First Impressions: Surface Pro 3 - The best of both worlds?

First Impressions: Surface Pro 3 - The best of both worlds?
First Impressions: Surface Pro 3 - The best of both worlds?

By Alex Choros

Today's been a good day; after months of anticipation we've finally had the chance to go hands on with the Microsoft Surface Pro 3. On paper, the Surface Pro 3 is most refined device in Microsoft's line of hybrids, and arguably, more refined than any other hybrid on the market. The level of power that's been crammed into this bad boy is unprecedented, in fact, the design and manufacture of over 100 custom parts was required. Microsoft have been very eager to tout the Surface Pro 3 as the only portable device you'll ever need; after all, why carry around both a tablet and a laptop? So the question is, does it offer the best of the both worlds?

In terms of build quality and aesthetic, everything about the Surface Pro 3 feels premium; it's a beautiful device. The Surface's 2160x1440 screen looks amazing, especially at maximum brightness; it does however share the Lumia 930's (first world) problem of making certain programs and websites look a bit low resolution. One of the biggest improvements over previous iterations is the kickstand. Rather than being locked to one or two angles, the kickstand is now "continuous" and offers 150 degrees of flexibility. Importantly, is hinge is really solid, meaning the device doesn't slowly slant down over time.


Using the TypeCover keyboard feels great. While it takes a bit of time to get used to some of the key positions, such as the smaller up and down arrow keys, this is a fairly minor learning curve. After getting used to it, I've been able to type just as fast as I can on any other keyboard. To be honest, the keys on the TypeCover feel much nicer than the ones on the Logitech keyboard I've currently got on my desk. One quirk is that what appear to be screen brightness keys are actually used to adjust the keyboard's backlight. I didn't realise this, so I thought the functionality might have been broken. Turns out brightness is actually adjusted using a Fn + Del and Fn + Backspace. A bit unintuitive, but works fine when you know.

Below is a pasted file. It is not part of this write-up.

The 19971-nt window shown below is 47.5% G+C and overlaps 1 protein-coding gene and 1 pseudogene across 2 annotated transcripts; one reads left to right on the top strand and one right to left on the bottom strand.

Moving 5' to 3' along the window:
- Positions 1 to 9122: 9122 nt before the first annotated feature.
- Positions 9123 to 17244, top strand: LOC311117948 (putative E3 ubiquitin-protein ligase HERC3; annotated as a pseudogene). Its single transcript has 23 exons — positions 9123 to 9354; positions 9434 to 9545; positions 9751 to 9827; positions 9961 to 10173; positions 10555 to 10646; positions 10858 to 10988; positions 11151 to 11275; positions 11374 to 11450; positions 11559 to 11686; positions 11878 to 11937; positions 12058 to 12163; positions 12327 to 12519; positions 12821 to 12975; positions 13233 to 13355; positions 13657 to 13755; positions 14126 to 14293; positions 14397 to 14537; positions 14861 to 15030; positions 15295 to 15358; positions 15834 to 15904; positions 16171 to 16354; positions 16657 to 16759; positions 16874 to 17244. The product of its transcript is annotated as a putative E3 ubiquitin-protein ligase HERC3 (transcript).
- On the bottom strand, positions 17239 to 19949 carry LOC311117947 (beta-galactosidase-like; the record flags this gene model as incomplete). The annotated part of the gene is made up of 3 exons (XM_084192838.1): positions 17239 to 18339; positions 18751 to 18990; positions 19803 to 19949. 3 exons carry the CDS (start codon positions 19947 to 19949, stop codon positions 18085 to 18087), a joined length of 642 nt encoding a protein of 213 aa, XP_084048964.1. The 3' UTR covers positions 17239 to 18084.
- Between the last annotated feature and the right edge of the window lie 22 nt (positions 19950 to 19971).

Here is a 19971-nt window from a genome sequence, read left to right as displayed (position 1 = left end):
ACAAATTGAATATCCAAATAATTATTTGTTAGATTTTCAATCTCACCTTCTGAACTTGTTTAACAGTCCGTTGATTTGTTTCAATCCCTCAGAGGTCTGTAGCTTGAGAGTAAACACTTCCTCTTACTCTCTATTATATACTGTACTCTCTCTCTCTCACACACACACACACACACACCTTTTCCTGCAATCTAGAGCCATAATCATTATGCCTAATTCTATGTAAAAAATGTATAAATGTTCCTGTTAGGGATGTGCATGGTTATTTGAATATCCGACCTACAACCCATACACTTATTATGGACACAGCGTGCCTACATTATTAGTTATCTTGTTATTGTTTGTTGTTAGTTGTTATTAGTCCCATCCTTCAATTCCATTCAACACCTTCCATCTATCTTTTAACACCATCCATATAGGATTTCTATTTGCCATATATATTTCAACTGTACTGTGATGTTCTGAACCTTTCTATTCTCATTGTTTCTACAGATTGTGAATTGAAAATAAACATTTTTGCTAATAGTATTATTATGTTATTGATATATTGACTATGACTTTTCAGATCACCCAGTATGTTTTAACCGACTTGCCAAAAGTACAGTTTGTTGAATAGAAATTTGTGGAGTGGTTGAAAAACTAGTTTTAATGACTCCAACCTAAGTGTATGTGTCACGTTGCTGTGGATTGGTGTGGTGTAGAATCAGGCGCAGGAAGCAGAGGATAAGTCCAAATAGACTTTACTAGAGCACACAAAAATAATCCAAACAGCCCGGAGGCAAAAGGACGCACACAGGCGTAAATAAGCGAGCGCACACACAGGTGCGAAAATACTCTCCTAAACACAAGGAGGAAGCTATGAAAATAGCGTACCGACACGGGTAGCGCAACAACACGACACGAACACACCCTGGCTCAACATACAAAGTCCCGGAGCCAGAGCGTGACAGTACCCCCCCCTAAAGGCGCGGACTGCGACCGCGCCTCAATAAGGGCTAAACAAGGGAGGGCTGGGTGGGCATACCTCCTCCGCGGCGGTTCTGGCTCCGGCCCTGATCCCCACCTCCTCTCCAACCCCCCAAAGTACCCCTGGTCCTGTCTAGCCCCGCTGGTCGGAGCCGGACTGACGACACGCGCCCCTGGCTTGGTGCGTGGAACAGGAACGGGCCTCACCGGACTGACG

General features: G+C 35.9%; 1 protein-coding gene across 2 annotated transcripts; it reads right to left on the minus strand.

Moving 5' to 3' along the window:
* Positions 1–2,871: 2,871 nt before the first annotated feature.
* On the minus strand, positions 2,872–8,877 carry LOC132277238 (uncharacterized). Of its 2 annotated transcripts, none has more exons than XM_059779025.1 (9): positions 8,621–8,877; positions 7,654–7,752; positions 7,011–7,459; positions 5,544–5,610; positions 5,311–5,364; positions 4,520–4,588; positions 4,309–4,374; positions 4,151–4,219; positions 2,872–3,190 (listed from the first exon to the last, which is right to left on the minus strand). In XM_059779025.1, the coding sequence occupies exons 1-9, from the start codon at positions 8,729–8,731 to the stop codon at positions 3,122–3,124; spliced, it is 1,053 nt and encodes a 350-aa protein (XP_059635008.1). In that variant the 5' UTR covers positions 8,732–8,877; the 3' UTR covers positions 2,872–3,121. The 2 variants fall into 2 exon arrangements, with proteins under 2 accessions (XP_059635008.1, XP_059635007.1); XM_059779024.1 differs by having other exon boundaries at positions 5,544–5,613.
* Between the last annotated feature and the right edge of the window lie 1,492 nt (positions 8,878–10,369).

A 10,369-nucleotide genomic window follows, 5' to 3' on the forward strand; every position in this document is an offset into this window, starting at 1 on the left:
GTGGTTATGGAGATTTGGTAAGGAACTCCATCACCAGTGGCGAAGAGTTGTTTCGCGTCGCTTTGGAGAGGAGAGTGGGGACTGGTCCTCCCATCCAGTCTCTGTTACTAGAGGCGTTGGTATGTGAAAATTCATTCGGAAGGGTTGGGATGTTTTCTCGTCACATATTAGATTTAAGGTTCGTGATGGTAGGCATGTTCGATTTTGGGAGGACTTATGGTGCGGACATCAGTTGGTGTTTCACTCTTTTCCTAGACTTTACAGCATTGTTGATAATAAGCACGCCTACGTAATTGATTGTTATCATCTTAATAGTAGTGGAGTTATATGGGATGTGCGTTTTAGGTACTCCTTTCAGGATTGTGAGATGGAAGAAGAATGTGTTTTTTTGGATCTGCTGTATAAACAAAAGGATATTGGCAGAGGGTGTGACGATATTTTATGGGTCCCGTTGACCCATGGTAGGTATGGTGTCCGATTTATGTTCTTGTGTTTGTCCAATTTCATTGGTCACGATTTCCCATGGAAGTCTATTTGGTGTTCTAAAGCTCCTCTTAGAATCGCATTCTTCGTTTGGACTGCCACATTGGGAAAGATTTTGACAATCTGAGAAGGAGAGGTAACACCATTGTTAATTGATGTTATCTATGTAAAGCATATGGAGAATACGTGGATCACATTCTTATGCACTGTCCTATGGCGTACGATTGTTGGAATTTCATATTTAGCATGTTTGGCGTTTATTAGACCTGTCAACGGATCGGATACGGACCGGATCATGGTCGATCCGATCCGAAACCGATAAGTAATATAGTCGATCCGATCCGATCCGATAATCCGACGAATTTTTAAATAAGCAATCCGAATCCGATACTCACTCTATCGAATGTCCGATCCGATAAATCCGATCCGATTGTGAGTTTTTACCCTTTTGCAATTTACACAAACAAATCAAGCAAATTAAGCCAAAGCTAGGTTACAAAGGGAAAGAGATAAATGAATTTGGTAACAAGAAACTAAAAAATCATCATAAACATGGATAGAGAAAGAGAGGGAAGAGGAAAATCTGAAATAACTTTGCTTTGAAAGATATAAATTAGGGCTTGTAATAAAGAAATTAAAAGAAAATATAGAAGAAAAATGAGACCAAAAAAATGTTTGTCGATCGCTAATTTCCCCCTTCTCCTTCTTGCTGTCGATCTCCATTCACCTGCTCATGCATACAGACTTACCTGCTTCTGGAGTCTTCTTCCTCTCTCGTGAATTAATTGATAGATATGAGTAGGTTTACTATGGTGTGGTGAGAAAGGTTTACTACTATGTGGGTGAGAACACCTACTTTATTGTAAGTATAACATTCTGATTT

The only real issue I've encountered is that trackpad on the TypeCover is a little bit fiddly. One finger navigation is fine, but scrolling with two fingers can be a bit hit-and-miss, and doesn't feel as natural as on the MacBook Air, the laptop Microsoft insists on constantly comparing the Surface Pro 3 too. At the same time, it's always possible to use a USB or Bluetooth mouse instead. It should be noted, the device only has one USB port.

Using the Surface Pro 3 doesn't feel that different to using a laptop - and that's a good thing. We've been testing one of the midrange models, rocking an Intel i5 processor, 8 gigabytes of RAM and 256 gigabytes of storage. Performance has been nice and responsive; I haven't put the device through anything too intensive yet, but it's done admirably with my day-to-day work, which is mostly a lot of writing and a bit of Photoshop. The TypeCover's updated design also means you can now actually use the Surface Pro 3 on your lap, which is great.

As a tablet, the Surface Pro 3 is a little heavy for one handed use - it's no iPad mini or Nexus 7, but I suspect it was never trying to be. When in portrait mode, the hybrid is about the same width as an iPad Air, just a little taller. While it does have a 12-inch screen, it's still more than usable as a tablet. Windows could use a little more touch screen optimisation, but it's getting there.

The Surface Pro 3 also comes with a battery powered, Bluetooth stylus. Tapping its top button will open up OneNote, even when the device is locked, which is pretty nifty. The stylus is pretty nice to write with; I'm a fan, it's just a shame that my handwriting is atrocious. Windows can struggle converting it to text, but to be fair, it does an admirable job and gets it right about 75% of the time. Given how messy my scrawls are, that's actually kind of impressive. Most importantly, the stylus features palm blocking technology, meaning you won't get any unwanted input from resting your hand on the screen.


The Surface Pro 3 is almost completely silent, the only time I've heard the fan kick in was when I was running updates. On the subject of updates, Windows doesn't manage them quite as elegantly as either iOS or Android. This isn't a problem for me, but could be a hurdle for some.

The Windows Store ecosystem isn't as strong as Apple's App Store, but that's a bit of a non-issue considering the wealth of software available for Windows 8.1. Windows RT this 'aint. Windows touchscreen support is becoming more common-place in utilities and games too. Hearthstone, Blizzard's massively popular online card game recently added touch screen support to the desktop version, meaning that Surface Pro 3 users can play it without the need for a mouse or keyboard. Civilization V also is also fully touch enabled, although I'm not sure if having that game on a tablet is a good idea; it would definitely put my productivity at risk. In addition, Photoshop has been updated with Surface specific features, optimising the UI for touch and the Surface's stylus.

Based on the half day I've spent using the Surface Pro 3 so far, it feels like fewer compromises have been made to get the laptop tablet balance. It's not a perfect laptop, it's not a perfect tablet, but it does a pretty damn good job at being both.

We'll have a full review of the Surface Pro 3 in the next week or so. The Surface Pro 3 launches in Australia on August 28. In the meantime, check out our face off between the Surface Pro 3 and the MacBook Air!

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